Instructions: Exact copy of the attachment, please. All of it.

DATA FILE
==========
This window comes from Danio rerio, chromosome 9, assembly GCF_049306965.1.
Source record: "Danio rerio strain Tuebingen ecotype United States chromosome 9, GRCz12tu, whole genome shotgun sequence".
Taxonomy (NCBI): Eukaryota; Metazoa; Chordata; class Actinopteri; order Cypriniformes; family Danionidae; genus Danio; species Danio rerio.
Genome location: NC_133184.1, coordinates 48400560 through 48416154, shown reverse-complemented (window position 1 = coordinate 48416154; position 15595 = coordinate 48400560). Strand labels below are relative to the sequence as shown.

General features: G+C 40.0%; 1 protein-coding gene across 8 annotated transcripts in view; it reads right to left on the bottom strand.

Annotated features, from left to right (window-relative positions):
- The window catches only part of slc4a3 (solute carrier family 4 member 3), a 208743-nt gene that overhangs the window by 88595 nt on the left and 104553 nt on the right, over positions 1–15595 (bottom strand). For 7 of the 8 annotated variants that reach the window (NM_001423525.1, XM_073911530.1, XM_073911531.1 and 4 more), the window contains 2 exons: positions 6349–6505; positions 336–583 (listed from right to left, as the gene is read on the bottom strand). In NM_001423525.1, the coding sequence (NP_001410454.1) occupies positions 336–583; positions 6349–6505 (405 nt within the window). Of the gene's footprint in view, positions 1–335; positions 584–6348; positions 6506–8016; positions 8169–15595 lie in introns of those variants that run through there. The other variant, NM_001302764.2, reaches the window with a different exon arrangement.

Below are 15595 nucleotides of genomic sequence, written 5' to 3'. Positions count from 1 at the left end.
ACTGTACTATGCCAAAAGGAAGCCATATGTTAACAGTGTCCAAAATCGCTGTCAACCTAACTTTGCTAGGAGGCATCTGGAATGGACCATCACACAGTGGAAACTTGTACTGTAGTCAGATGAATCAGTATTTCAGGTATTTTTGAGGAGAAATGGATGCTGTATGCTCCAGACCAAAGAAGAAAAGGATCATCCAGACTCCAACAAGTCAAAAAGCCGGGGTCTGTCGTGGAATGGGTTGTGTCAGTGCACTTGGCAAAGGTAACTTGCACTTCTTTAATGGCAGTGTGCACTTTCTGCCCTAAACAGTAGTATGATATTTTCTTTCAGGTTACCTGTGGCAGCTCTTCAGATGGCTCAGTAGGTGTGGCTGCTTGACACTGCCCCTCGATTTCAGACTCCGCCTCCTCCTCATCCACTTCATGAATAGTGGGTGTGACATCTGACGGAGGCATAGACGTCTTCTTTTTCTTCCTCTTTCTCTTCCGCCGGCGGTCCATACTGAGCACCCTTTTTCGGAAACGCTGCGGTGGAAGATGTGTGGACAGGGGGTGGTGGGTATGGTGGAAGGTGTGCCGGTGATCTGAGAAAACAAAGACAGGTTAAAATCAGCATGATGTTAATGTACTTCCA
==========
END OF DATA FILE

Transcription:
This window comes from Danio rerio, chromosome 9, assembly GCF_049306965.1.
Source record: "Danio rerio strain Tuebingen ecotype United States chromosome 9, GRCz12tu, whole genome shotgun sequence".
Taxonomy (NCBI): Eukaryota; Metazoa; Chordata; class Actinopteri; order Cypriniformes; family Danionidae; genus Danio; species Danio rerio.
Genome location: NC_133184.1, coordinates 48400560 through 48416154, shown reverse-complemented (window position 1 = coordinate 48416154; position 15595 = coordinate 48400560). Strand labels below are relative to the sequence as shown.

General features: G+C 40.0%; 1 protein-coding gene across 8 annotated transcripts in view; it reads right to left on the bottom strand.

Annotated features, from left to right (window-relative positions):
- The window catches only part of slc4a3 (solute carrier family 4 member 3), a 208743-nt gene that overhangs the window by 88595 nt on the left and 104553 nt on the right, over positions 1–15595 (bottom strand). For 7 of the 8 annotated variants that reach the window (NM_001423525.1, XM_073911530.1, XM_073911531.1 and 4 more), the window contains 2 exons: positions 6349–6505; positions 336–583 (listed from right to left, as the gene is read on the bottom strand). In NM_001423525.1, the coding sequence (NP_001410454.1) occupies positions 336–583; positions 6349–6505 (405 nt within the window). Of the gene's footprint in view, positions 1–335; positions 584–6348; positions 6506–8016; positions 8169–15595 lie in introns of those variants that run through there. The other variant, NM_001302764.2, reaches the window with a different exon arrangement.

Below are 15595 nucleotides of genomic sequence, written 5' to 3'. Positions count from 1 at the left end.
ACTGTACTATGCCAAAAGGAAGCCATATGTTAACAGTGTCCAAAATCGCTGTCAACCTAACTTTGCTAGGAGGCATCTGGAATGGACCATCACACAGTGGAAACTTGTACTGTAGTCAGATGAATCAGTATTTCAGGTATTTTTGAGGAGAAATGGATGCTGTATGCTCCAGACCAAAGAAGAAAAGGATCATCCAGACTCCAACAAGTCAAAAAGCCGGGGTCTGTCGTGGAATGGGTTGTGTCAGTGCACTTGGCAAAGGTAACTTGCACTTCTTTAATGGCAGTGTGCACTTTCTGCCCTAAACAGTAGTATGATATTTTCTTTCAGGTTACCTGTGGCAGCTCTTCAGATGGCTCAGTAGGTGTGGCTGCTTGACACTGCCCCTCGATTTCAGACTCCGCCTCCTCCTCATCCACTTCATGAATAGTGGGTGTGACATCTGACGGAGGCATAGACGTCTTCTTTTTCTTCCTCTTTCTCTTCCGCCGGCGGTCCATACTGAGCACCCTTTTTCGGAAACGCTGCGGTGGAAGATGTGTGGACAGGGGGTGGTGGGTATGGTGGAAGGTGTGCCGGTGATCTGAGAAAACAAAGACAGGTTAAAATCAGCATGATGTTAATGTACTTCCA